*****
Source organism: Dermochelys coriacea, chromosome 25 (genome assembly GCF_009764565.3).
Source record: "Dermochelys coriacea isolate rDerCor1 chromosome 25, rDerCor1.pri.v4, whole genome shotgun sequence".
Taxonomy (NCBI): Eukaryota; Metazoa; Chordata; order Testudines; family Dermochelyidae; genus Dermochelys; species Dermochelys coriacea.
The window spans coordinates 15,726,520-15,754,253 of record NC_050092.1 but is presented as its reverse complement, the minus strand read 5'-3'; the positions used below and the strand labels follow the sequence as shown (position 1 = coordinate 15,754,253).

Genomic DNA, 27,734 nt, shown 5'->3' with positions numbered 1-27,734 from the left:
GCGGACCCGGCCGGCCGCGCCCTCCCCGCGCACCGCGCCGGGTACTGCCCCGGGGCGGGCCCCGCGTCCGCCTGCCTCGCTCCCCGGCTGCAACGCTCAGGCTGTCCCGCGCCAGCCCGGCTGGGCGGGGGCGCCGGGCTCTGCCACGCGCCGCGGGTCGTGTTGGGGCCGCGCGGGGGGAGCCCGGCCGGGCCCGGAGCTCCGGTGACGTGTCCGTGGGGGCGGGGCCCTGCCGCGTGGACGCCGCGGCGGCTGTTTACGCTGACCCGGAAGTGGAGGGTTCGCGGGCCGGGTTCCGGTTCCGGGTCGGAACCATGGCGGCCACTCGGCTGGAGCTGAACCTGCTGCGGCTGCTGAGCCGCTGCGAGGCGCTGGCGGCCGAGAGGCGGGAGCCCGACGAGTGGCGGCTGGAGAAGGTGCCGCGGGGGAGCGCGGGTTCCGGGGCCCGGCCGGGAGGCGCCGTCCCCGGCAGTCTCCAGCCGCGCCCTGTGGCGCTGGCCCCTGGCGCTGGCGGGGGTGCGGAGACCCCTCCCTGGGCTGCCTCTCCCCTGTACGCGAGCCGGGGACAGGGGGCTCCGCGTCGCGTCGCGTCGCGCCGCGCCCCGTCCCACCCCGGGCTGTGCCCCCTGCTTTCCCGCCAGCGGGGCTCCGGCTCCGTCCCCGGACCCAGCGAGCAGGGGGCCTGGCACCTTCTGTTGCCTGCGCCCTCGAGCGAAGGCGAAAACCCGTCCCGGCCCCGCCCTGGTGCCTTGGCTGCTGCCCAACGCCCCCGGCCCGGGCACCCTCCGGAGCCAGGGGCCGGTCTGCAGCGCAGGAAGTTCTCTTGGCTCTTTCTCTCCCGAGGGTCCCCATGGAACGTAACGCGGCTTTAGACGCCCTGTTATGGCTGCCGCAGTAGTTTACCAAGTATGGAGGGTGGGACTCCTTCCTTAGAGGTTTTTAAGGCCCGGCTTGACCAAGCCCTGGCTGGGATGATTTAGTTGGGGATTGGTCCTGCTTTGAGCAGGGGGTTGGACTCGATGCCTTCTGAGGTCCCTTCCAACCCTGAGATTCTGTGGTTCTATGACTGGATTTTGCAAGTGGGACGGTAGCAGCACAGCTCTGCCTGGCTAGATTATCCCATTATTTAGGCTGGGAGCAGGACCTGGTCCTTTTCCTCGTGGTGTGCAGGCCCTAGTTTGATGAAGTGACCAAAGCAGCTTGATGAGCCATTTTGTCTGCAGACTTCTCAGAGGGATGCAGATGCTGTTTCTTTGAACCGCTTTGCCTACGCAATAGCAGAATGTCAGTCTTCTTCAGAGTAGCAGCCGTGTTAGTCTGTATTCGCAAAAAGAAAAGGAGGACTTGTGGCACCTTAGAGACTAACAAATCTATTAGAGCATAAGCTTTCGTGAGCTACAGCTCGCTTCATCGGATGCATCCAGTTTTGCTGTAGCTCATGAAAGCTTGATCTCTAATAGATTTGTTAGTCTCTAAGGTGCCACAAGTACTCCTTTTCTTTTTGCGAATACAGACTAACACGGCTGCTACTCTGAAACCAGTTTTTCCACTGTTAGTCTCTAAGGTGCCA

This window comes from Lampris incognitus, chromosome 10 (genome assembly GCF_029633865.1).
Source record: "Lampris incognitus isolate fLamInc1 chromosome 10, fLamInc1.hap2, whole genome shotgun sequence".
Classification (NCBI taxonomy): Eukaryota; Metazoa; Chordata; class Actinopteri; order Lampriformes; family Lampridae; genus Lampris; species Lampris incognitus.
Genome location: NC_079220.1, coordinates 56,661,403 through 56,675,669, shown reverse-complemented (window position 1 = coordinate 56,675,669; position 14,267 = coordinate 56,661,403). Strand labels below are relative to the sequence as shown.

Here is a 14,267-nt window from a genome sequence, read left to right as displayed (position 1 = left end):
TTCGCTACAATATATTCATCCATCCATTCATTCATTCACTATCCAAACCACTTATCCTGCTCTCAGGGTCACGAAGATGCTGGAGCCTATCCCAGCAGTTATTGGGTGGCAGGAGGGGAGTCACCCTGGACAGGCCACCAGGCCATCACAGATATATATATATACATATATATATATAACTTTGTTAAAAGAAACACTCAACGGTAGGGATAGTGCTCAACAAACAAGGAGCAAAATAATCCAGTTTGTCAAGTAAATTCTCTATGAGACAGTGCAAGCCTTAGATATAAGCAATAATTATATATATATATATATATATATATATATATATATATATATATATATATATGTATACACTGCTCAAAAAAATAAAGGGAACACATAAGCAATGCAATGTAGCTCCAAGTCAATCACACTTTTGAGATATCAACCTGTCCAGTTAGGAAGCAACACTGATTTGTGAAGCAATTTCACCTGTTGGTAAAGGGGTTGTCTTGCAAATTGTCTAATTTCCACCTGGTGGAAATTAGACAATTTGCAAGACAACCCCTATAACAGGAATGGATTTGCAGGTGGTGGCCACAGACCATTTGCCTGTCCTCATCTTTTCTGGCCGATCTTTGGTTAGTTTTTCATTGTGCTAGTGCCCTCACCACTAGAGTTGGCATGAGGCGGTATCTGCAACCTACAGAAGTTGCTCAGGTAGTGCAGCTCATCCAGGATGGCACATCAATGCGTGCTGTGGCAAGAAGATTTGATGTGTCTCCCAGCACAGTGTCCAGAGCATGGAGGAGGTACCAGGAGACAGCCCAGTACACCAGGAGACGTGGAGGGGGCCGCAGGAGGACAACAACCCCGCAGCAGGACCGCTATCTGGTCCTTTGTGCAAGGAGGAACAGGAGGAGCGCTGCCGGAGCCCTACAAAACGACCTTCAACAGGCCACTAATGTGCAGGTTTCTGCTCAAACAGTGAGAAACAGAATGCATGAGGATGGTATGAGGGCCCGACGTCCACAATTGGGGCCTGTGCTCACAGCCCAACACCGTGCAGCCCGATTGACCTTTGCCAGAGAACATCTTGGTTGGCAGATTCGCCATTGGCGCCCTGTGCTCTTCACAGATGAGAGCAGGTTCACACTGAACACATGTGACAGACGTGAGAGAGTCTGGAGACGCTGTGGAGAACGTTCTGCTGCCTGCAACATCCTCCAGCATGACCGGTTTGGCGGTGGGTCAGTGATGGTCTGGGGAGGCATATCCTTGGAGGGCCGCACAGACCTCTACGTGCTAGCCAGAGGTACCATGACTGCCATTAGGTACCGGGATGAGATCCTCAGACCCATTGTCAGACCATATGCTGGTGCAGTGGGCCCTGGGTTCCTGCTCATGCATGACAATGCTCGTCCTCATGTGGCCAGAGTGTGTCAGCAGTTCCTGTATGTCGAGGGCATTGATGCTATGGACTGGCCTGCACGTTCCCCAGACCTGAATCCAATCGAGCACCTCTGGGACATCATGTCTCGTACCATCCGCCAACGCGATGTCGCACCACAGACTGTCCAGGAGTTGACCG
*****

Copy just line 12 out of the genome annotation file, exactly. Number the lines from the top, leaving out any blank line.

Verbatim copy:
TTCGCTACAATATATTCATCCATCCATTCATTCATTCACTATCCAAACCACTTATCCTGCTCTCAGGGTCACGAAGATGCTGGAGCCTATCCCAGCAGTTATTGGGTGGCAGGAGGGGAGTCACCCTGGACAGGCCACCAGGCCATCACAGATATATATATATACATATATATATATAACTTTGTTAAAAGAAACACTCAACGGTAGGGATAGTGCTCAACAAACAAGGAGCAAAATAATCCAGTTTGTCAAGTAAATTCTCTATGAGACAGTGCAAGCCTTAGATATAAGCAATAATTATATATATATATATATATATATATATATATATATATATATATATATATATGTATACACTGCTCAAAAAAATAAAGGGAACACATAAGCAATGCAATGTAGCTCCAAGTCAATCACACTTTTGAGATATCAACCTGTCCAGTTAGGAAGCAACACTGATTTGTGAAGCAATTTCACCTGTTGGTAAAGGGGTTGTCTTGCAAATTGTCTAATTTCCACCTGGTGGAAATTAGACAATTTGCAAGACAACCCCTATAACAGGAATGGATTTGCAGGTGGTGGCCACAGACCATTTGCCTGTCCTCATCTTTTCTGGCCGATCTTTGGTTAGTTTTTCATTGTGCTAGTGCCCTCACCACTAGAGTTGGCATGAGGCGGTATCTGCAACCTACAGAAGTTGCTCAGGTAGTGCAGCTCATCCAGGATGGCACATCAATGCGTGCTGTGGCAAGAAGATTTGATGTGTCTCCCAGCACAGTGTCCAGAGCATGGAGGAGGTACCAGGAGACAGCCCAGTACACCAGGAGACGTGGAGGGGGCCGCAGGAGGACAACAACCCCGCAGCAGGACCGCTATCTGGTCCTTTGTGCAAGGAGGAACAGGAGGAGCGCTGCCGGAGCCCTACAAAACGACCTTCAACAGGCCACTAATGTGCAGGTTTCTGCTCAAACAGTGAGAAACAGAATGCATGAGGATGGTATGAGGGCCCGACGTCCACAATTGGGGCCTGTGCTCACAGCCCAACACCGTGCAGCCCGATTGACCTTTGCCAGAGAACATCTTGGTTGGCAGATTCGCCATTGGCGCCCTGTGCTCTTCACAGATGAGAGCAGGTTCACACTGAACACATGTGACAGACGTGAGAGAGTCTGGAGACGCTGTGGAGAACGTTCTGCTGCCTGCAACATCCTCCAGCATGACCGGTTTGGCGGTGGGTCAGTGATGGTCTGGGGAGGCATATCCTTGGAGGGCCGCACAGACCTCTACGTGCTAGCCAGAGGTACCATGACTGCCATTAGGTACCGGGATGAGATCCTCAGACCCATTGTCAGACCATATGCTGGTGCAGTGGGCCCTGGGTTCCTGCTCATGCATGACAATGCTCGTCCTCATGTGGCCAGAGTGTGTCAGCAGTTCCTGTATGTCGAGGGCATTGATGCTATGGACTGGCCTGCACGTTCCCCAGACCTGAATCCAATCGAGCACCTCTGGGACATCATGTCTCGTACCATCCGCCAACGCGATGTCGCACCACAGACTGTCCAGGAGTTGACCG